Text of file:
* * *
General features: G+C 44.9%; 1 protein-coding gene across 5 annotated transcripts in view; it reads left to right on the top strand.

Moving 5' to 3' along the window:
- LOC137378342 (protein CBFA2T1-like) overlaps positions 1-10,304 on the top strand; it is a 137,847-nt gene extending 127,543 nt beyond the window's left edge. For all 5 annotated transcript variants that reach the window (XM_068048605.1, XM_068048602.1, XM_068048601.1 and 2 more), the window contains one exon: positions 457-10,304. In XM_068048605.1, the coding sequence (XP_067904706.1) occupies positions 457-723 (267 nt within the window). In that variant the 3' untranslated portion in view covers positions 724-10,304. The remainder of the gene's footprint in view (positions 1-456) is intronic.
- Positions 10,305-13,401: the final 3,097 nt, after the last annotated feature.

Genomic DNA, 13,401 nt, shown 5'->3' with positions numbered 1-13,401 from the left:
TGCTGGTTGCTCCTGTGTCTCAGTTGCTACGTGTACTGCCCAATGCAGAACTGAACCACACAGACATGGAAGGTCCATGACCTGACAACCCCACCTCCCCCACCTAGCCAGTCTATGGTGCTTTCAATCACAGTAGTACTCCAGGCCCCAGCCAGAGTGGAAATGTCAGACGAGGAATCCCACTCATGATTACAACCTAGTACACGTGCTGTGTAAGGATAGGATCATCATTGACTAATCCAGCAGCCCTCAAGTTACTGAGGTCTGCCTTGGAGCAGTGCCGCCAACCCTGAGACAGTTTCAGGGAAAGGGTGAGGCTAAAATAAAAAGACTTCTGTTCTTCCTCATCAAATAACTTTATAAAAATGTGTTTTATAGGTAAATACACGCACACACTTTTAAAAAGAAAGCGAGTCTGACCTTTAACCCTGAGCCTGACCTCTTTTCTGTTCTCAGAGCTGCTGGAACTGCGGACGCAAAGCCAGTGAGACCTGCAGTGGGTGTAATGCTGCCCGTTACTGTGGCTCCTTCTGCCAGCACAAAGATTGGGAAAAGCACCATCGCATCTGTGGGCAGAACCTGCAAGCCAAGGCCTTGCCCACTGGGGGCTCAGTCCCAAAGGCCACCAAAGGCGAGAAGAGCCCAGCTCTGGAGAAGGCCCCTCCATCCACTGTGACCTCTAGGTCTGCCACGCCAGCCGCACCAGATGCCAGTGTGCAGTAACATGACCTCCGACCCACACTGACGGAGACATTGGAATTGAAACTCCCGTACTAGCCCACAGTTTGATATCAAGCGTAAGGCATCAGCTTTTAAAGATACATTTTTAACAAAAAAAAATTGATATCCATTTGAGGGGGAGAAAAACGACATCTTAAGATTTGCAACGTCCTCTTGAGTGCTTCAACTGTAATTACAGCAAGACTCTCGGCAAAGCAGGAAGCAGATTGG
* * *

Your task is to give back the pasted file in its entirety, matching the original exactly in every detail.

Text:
General features: G+C 44.9%; 1 protein-coding gene across 5 annotated transcripts in view; it reads left to right on the top strand.

Moving 5' to 3' along the window:
- LOC137378342 (protein CBFA2T1-like) overlaps positions 1-10,304 on the top strand; it is a 137,847-nt gene extending 127,543 nt beyond the window's left edge. For all 5 annotated transcript variants that reach the window (XM_068048605.1, XM_068048602.1, XM_068048601.1 and 2 more), the window contains one exon: positions 457-10,304. In XM_068048605.1, the coding sequence (XP_067904706.1) occupies positions 457-723 (267 nt within the window). In that variant the 3' untranslated portion in view covers positions 724-10,304. The remainder of the gene's footprint in view (positions 1-456) is intronic.
- Positions 10,305-13,401: the final 3,097 nt, after the last annotated feature.

Genomic DNA, 13,401 nt, shown 5'->3' with positions numbered 1-13,401 from the left:
TGCTGGTTGCTCCTGTGTCTCAGTTGCTACGTGTACTGCCCAATGCAGAACTGAACCACACAGACATGGAAGGTCCATGACCTGACAACCCCACCTCCCCCACCTAGCCAGTCTATGGTGCTTTCAATCACAGTAGTACTCCAGGCCCCAGCCAGAGTGGAAATGTCAGACGAGGAATCCCACTCATGATTACAACCTAGTACACGTGCTGTGTAAGGATAGGATCATCATTGACTAATCCAGCAGCCCTCAAGTTACTGAGGTCTGCCTTGGAGCAGTGCCGCCAACCCTGAGACAGTTTCAGGGAAAGGGTGAGGCTAAAATAAAAAGACTTCTGTTCTTCCTCATCAAATAACTTTATAAAAATGTGTTTTATAGGTAAATACACGCACACACTTTTAAAAAGAAAGCGAGTCTGACCTTTAACCCTGAGCCTGACCTCTTTTCTGTTCTCAGAGCTGCTGGAACTGCGGACGCAAAGCCAGTGAGACCTGCAGTGGGTGTAATGCTGCCCGTTACTGTGGCTCCTTCTGCCAGCACAAAGATTGGGAAAAGCACCATCGCATCTGTGGGCAGAACCTGCAAGCCAAGGCCTTGCCCACTGGGGGCTCAGTCCCAAAGGCCACCAAAGGCGAGAAGAGCCCAGCTCTGGAGAAGGCCCCTCCATCCACTGTGACCTCTAGGTCTGCCACGCCAGCCGCACCAGATGCCAGTGTGCAGTAACATGACCTCCGACCCACACTGACGGAGACATTGGAATTGAAACTCCCGTACTAGCCCACAGTTTGATATCAAGCGTAAGGCATCAGCTTTTAAAGATACATTTTTAACAAAAAAAAATTGATATCCATTTGAGGGGGAGAAAAACGACATCTTAAGATTTGCAACGTCCTCTTGAGTGCTTCAACTGTAATTACAGCAAGACTCTCGGCAAAGCAGGAAGCAGATTGG